Saturday, March 29, 2014
United Way Building, 1440 Scarth St, Regina, SK
Topics to be discussed re the former PFRA Community Pastures: the process of transfer from the federal to provincial government, the effects on the cattle producers who use the pastures and their communities, the effects on species at risk and habitat protection, oil and gas developments on the pastures, First Nations concerns and protecting heritage sites on the pastures.
1:00 Welcome & Introductions
Opening Prayer and Welcome from Treaty Four
− Oil and gas developments and the community pastures (Dr. Emily Eaton)
− Pasture transfer process (Ian McCreary, Community Pasture Patrons Association of Saskatchewan)
− Preserving heritage sites on the pastures (Tentative)
2:20 Report on past year and updates on recent developments
2:50 PPPI Financial Report
3:00 Election of PPPI Board
3:10 Objectives and Actions for 2014-2015
4:15 Other Business
E-mail: public4pastures (at) gmail.com
SASKATCHEWAN GRASSLANDS: WHY WE MUST PROTECT OUR REMAINING NATURAL PRAIRIE AND HOW
FEATURING TREVOR HERRIOT
THURSDAY MARCH 13, 7 pm
ST. MARKS LUTHERAN CHURCH HALL, 3510 QUEEN STREET
Saskatchewan’s grasslands are among the most endangered and human altered ecosystems in the world. Join us on March 13th to discuss and ask questions on:
- Preservation of Saskatchewan’s community pastures and grasslands
- How modern agriculture and oil and gas activity affects grasslands
- Our complicity in habitat erosion and species extinction
- The choices we all face
Much of what is left of Saskatchewan grasslands is found in community pastures. The federal government recently moved to shut down these pastures. Farmers, conservationists, ranchers and communities are demanding the government act to save key pastures. On Thursday March 13th, we invite you to learn why preserving our remaining grasslands is essential, and how to do it, as well as to discuss broader topics of sustainability, human choice, and the path forward.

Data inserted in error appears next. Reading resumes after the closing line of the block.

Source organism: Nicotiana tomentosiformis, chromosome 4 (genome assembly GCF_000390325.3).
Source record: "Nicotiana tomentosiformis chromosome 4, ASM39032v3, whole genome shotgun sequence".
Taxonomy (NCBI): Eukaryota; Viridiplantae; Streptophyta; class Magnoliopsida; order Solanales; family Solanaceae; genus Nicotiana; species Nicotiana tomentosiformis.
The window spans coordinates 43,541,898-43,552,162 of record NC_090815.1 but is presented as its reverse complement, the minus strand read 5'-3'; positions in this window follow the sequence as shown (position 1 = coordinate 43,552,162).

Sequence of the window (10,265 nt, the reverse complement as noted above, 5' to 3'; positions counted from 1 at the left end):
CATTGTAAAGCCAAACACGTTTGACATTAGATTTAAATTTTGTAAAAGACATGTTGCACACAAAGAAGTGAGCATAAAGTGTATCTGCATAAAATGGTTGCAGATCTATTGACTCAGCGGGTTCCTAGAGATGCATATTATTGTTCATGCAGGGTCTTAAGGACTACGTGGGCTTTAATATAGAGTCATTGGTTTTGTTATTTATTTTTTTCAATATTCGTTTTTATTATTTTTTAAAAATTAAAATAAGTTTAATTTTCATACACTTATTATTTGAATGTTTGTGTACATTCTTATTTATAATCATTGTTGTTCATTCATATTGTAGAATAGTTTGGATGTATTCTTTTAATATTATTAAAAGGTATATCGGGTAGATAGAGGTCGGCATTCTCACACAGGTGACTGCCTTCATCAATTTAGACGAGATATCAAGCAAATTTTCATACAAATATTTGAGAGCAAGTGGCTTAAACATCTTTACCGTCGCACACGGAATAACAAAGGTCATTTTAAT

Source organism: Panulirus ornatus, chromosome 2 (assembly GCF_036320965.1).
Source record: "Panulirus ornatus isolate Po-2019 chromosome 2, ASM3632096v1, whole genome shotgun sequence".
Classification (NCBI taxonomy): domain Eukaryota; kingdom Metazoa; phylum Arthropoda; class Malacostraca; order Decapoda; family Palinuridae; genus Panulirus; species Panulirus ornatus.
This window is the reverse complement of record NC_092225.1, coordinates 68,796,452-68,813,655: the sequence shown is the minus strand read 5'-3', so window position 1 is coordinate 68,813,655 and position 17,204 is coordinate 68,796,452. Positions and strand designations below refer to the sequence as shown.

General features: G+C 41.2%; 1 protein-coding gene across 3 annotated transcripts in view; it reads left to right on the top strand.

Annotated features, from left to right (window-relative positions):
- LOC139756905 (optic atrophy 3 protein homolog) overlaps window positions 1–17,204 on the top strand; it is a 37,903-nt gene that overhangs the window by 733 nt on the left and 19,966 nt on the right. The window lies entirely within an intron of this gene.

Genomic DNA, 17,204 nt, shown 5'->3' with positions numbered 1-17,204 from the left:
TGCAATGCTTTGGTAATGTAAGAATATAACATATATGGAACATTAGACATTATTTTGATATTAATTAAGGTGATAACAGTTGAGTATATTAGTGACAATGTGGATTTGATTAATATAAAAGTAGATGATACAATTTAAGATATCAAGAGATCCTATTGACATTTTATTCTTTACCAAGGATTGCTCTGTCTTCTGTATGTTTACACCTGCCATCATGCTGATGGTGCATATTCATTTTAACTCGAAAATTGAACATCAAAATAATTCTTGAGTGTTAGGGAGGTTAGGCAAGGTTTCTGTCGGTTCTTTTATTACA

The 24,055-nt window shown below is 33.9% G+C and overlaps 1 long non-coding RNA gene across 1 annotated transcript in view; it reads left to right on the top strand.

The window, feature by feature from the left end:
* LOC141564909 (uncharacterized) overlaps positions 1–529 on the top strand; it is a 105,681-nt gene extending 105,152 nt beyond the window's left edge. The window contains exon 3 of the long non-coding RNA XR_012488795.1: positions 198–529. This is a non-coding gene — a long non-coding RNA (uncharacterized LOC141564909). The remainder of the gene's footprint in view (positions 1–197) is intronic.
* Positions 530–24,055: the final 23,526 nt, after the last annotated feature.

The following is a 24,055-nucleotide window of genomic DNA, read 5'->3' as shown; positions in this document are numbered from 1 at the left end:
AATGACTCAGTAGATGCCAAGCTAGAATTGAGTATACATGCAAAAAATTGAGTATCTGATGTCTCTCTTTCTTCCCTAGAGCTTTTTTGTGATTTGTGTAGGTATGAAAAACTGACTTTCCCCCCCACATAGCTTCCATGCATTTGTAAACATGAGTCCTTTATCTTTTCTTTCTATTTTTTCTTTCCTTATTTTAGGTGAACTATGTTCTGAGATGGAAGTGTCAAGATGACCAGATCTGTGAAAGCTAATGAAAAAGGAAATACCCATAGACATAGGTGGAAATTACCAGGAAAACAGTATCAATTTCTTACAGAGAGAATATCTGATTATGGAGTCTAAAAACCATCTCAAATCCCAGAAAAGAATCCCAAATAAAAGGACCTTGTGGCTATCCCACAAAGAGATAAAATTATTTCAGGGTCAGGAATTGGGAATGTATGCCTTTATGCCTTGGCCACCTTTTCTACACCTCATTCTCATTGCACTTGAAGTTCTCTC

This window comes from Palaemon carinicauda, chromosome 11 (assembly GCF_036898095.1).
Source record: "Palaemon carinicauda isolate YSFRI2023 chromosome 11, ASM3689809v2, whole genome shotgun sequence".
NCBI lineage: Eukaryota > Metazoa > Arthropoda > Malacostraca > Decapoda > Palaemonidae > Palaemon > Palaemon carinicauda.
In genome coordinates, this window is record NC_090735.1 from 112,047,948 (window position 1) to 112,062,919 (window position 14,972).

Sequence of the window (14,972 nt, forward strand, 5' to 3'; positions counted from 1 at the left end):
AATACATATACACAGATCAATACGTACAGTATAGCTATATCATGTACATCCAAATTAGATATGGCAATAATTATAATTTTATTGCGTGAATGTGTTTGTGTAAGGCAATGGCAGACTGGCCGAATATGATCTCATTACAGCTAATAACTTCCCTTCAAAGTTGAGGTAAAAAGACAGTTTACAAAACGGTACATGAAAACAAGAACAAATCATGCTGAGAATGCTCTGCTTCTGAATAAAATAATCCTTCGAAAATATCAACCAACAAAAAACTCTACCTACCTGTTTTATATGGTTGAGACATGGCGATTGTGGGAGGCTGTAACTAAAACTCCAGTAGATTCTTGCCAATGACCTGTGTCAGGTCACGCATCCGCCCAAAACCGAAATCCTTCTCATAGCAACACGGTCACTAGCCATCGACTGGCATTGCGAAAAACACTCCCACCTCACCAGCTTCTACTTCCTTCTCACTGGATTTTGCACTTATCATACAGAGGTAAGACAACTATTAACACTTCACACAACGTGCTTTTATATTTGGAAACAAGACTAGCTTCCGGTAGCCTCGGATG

The Vancouver Sun follows up on their January 30 article about management of the pastures, with a consideration of First Nations concerns.
“As management of five federally run Saskatchewan pastures is transferred to the province next month, some aboriginal groups who use and have lived on the land say they’re worried about the fate of historic First Nations sites and their ability to purchase the land in the future.“The consultation was zero to nil,” said former Federation of Saskatchewan Indian Nations chief Roland Crowe of the land transfer.”
Question raised January 30, 2014 in House of Commons Question Period by Linda Duncan, MP.
“Saskatchewan community pastures delivered a model partnership for over 80 years, sustaining small ranches and critical habitat for threatened species. Incredulously, the Conservative government responded by shutting them down. Farmers, conservationists, ranches and communities are demanding the government act to save the key pastures.
Will the Minister of the Environment commit today to intervene and establish a national wildlife area as a model for sustainable farming and wildlife protection?”
See this page for video of the question and the response from federal Environment Minister Leona Aglukkaq.
Importance of Federal PFRA Management in Mitigating Oil and Gas Impacts: Factsheet, produced by Dr. Emily Eaton and PPPI, is now online, under the “Resources” tab. From the factsheet:
“The PFRA pastures have been described as a “hidden park system” where some of our largest and healthiest remaining tracts of grassland are conserved. Yet these lands are still open to mineral development. The grassland ecosystems of many of the PRFA pastures have been compromised – many pastures already suffer serious environmental consequences from the proliferation of oil and gas wells, flow-lines, pipelines and access roads. This has occurred in spite of federal environmental protections and the efforts of dedicated PFRA staff monitoring oil and gas activity….